Bird the Tool-maker

Figaro the cockatoo makes and uses a tool

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Picture of a cockatoo
Figaro makes wooden tools to get food. Credit: Alice Auersperg

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Nov. 12, 2012 — A Goffin's cockatoo is a highly playful and curious type of Indonesian parrot. So cognitive biologists are now using them as a model to investigate intelligent behavior in birds. Together with researchers from the University of Oxford, Alice Auersperg and Birgit Szabo from the Department of Cognitive Biology at the University of Vienna have made a suprising discovery: "We were able to film the cockatoo 'Figaro' using its powerful beak to cut long splinters out of wooden beams or breaking off and modifying a side arm of a branch, to rake in a nut that was out of its direct reach," explains Alice Auersperg, who led the study.
Figaro, a Goffin's Cockatoo, makes and uses a tool. Credit: Alice Auersperg, Birgit Szabo, Auguste von Bayern, Alex Kacelnik

For researchers it came as a surprise that Figaro, a cockatoo, used a tool at all, and all the more so, given that he made it by himself. The most important observation was that this parrot, after having managed to fashion his first tool, should know what to do without hesitation in further experiments.

"Figaro made a new tool for every nut we placed there and each time the bird was successful in obtaining it," says Auersperg.

Goffin's cockatoos are endlessly curious, known to be good problem solvers, and large-brained. However, they are unlikely to be habitual tool users in the wild. "Until now Figaro is the only one in his species in which we could observe this behavior," Birgit Szabo says.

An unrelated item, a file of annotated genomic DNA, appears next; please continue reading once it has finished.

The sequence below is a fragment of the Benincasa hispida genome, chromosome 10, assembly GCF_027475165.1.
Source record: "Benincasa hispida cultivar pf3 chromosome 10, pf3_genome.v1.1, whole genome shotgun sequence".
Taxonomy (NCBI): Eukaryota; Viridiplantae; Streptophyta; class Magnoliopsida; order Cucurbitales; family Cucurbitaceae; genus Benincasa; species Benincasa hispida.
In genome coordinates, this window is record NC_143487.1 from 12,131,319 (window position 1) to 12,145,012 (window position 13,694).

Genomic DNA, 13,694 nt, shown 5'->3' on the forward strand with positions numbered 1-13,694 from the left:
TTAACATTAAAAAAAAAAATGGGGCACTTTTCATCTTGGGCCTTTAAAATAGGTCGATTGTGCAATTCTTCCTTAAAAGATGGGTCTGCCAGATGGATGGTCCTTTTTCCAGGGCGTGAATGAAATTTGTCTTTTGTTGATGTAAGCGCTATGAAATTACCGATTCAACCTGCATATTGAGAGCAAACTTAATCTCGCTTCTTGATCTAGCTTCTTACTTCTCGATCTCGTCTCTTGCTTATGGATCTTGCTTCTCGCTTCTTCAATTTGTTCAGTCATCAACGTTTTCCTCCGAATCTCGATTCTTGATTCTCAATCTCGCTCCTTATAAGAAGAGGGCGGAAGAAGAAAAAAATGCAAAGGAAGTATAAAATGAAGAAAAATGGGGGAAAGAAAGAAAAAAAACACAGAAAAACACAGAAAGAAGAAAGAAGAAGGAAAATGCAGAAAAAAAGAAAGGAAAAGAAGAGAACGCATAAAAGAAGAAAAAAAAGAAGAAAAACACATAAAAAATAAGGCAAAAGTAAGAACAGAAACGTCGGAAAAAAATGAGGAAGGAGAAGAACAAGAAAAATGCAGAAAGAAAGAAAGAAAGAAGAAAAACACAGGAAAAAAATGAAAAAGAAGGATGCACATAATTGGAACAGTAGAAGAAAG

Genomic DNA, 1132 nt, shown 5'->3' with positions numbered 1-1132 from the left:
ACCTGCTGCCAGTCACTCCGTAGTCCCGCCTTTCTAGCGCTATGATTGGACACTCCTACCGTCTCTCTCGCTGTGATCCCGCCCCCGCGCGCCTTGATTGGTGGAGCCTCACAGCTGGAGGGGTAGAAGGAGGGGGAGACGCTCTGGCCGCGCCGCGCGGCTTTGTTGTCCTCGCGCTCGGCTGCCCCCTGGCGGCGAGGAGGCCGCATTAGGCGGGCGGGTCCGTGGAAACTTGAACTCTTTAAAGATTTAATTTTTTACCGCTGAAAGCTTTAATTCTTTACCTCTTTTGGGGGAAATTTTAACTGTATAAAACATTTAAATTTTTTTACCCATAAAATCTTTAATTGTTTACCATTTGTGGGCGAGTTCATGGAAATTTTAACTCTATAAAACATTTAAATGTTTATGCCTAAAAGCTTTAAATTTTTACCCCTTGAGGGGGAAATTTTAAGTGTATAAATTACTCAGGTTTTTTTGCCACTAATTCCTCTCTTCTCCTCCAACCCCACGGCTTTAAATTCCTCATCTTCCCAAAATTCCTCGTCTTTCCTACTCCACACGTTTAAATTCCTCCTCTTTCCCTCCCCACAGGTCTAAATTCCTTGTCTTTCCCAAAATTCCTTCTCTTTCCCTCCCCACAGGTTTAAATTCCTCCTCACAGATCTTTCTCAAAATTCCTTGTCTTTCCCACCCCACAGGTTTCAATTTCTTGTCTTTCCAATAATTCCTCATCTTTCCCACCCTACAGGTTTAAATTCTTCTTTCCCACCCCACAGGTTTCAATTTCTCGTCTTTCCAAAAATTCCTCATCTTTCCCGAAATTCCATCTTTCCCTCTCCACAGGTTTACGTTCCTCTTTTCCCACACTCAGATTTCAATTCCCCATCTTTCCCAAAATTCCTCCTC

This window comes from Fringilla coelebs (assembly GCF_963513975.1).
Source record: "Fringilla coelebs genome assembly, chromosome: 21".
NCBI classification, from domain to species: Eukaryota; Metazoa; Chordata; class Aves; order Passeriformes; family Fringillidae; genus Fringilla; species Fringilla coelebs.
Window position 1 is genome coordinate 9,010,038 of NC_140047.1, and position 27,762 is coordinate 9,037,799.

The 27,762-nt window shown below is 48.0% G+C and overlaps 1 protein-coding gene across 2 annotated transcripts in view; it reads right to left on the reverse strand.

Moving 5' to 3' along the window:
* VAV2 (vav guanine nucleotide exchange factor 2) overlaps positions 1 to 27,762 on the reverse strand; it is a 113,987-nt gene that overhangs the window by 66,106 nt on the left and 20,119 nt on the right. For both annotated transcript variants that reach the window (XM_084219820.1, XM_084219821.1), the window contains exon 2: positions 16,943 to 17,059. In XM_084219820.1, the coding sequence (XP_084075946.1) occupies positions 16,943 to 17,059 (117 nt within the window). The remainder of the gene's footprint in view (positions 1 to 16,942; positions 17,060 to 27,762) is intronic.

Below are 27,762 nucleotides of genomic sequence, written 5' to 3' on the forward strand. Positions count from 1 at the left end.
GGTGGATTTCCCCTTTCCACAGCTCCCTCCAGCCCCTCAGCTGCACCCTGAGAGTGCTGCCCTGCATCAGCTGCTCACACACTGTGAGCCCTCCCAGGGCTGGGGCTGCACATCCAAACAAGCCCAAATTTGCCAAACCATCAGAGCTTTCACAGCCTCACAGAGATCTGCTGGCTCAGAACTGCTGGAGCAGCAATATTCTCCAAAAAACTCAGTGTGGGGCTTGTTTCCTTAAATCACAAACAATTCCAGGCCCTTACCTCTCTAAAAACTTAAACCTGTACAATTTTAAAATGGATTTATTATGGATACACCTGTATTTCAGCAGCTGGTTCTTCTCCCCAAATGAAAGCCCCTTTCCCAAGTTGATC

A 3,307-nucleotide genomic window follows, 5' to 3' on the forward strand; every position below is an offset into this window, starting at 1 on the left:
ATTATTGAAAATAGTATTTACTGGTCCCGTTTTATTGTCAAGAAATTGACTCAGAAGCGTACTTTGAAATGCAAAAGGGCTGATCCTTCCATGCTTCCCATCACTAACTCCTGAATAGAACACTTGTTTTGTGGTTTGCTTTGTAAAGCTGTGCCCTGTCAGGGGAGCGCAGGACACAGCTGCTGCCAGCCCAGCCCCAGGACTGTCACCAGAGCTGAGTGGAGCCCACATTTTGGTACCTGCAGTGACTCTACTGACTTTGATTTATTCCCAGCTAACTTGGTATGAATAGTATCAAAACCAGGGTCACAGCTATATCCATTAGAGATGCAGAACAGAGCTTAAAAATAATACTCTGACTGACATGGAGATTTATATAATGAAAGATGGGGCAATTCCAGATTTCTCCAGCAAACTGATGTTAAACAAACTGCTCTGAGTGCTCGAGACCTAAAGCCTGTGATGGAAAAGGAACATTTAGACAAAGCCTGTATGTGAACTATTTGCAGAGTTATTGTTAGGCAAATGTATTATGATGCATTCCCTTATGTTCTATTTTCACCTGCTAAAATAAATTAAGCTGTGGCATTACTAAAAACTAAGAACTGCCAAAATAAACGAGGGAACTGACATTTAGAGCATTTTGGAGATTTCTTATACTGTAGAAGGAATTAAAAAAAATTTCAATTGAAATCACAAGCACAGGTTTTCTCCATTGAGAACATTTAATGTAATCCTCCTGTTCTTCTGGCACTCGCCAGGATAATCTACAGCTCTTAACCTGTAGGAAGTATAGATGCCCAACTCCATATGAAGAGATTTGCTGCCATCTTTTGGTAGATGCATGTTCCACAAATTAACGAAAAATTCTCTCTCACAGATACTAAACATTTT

"It is still difficult to identify cognitive operations. Figaro, and his predecessor Betty, may help us unlock many unknowns in the evolution of intelligence," Alex Kacelnik, professor at the University of Oxford, explains.

Kacelnik is one of the authors of the study and was also involved in another study describing the behavior of the famous New Caledonian crow Betty, who surprised experts by fashioning hooks out of wire, to fish food out of a pipe. Even though these crows were known to use tools in the wild, there was no precedent of this form of tool making, and the case is still considered to be a striking example of individual creativity and innovation.

"For a long time such talents were attributed only to our closest relatives, the great apes. Since then, however, tool use has been reported in capuchin monkeys, some birds and even some invertebrates," Alice Auersperg explains. While the tool-using club is admitting new members, scientists are still puzzling over the roles of intelligence, culture and ecology in promoting and supporting such competences.

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Adapted from materials obtained from the AAAS
































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